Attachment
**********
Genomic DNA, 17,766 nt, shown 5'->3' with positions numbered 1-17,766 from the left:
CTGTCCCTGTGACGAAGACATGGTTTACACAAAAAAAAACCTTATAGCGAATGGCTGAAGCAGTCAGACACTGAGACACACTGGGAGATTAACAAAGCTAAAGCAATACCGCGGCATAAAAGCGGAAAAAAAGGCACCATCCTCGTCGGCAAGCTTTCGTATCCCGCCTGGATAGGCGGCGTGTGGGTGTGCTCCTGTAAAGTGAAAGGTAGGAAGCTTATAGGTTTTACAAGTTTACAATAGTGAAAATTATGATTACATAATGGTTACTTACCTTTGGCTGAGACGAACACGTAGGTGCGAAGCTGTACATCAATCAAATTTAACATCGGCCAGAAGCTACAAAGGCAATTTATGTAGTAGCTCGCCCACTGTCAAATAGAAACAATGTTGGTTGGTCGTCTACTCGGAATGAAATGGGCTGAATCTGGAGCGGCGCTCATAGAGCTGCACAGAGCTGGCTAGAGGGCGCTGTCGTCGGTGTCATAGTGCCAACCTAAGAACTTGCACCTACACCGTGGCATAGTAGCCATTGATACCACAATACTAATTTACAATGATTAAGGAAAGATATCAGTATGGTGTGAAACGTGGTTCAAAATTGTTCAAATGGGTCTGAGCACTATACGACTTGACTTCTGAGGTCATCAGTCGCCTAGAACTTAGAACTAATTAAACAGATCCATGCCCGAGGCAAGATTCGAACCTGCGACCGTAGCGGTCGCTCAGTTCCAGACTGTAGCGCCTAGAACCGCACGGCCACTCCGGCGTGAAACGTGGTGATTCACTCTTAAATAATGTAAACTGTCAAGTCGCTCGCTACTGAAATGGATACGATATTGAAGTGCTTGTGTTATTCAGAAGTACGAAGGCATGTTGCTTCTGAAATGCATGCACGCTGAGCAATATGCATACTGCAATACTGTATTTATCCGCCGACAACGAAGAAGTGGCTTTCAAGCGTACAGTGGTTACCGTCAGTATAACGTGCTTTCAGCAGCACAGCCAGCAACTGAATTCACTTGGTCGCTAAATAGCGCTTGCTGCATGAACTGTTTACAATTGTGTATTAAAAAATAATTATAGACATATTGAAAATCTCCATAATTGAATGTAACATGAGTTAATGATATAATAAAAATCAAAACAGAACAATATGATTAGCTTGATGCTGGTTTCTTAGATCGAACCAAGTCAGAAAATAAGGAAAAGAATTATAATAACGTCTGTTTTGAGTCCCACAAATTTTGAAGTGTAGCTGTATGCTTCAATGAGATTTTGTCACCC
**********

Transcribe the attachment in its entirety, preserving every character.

Genomic DNA, 17,766 nt, shown 5'->3' with positions numbered 1-17,766 from the left:
CTGTCCCTGTGACGAAGACATGGTTTACACAAAAAAAAACCTTATAGCGAATGGCTGAAGCAGTCAGACACTGAGACACACTGGGAGATTAACAAAGCTAAAGCAATACCGCGGCATAAAAGCGGAAAAAAAGGCACCATCCTCGTCGGCAAGCTTTCGTATCCCGCCTGGATAGGCGGCGTGTGGGTGTGCTCCTGTAAAGTGAAAGGTAGGAAGCTTATAGGTTTTACAAGTTTACAATAGTGAAAATTATGATTACATAATGGTTACTTACCTTTGGCTGAGACGAACACGTAGGTGCGAAGCTGTACATCAATCAAATTTAACATCGGCCAGAAGCTACAAAGGCAATTTATGTAGTAGCTCGCCCACTGTCAAATAGAAACAATGTTGGTTGGTCGTCTACTCGGAATGAAATGGGCTGAATCTGGAGCGGCGCTCATAGAGCTGCACAGAGCTGGCTAGAGGGCGCTGTCGTCGGTGTCATAGTGCCAACCTAAGAACTTGCACCTACACCGTGGCATAGTAGCCATTGATACCACAATACTAATTTACAATGATTAAGGAAAGATATCAGTATGGTGTGAAACGTGGTTCAAAATTGTTCAAATGGGTCTGAGCACTATACGACTTGACTTCTGAGGTCATCAGTCGCCTAGAACTTAGAACTAATTAAACAGATCCATGCCCGAGGCAAGATTCGAACCTGCGACCGTAGCGGTCGCTCAGTTCCAGACTGTAGCGCCTAGAACCGCACGGCCACTCCGGCGTGAAACGTGGTGATTCACTCTTAAATAATGTAAACTGTCAAGTCGCTCGCTACTGAAATGGATACGATATTGAAGTGCTTGTGTTATTCAGAAGTACGAAGGCATGTTGCTTCTGAAATGCATGCACGCTGAGCAATATGCATACTGCAATACTGTATTTATCCGCCGACAACGAAGAAGTGGCTTTCAAGCGTACAGTGGTTACCGTCAGTATAACGTGCTTTCAGCAGCACAGCCAGCAACTGAATTCACTTGGTCGCTAAATAGCGCTTGCTGCATGAACTGTTTACAATTGTGTATTAAAAAATAATTATAGACATATTGAAAATCTCCATAATTGAATGTAACATGAGTTAATGATATAATAAAAATCAAAACAGAACAATATGATTAGCTTGATGCTGGTTTCTTAGATCGAACCAAGTCAGAAAATAAGGAAAAGAATTATAATAACGTCTGTTTTGAGTCCCACAAATTTTGAAGTGTAGCTGTATGCTTCAATGAGATTTTGTCACCC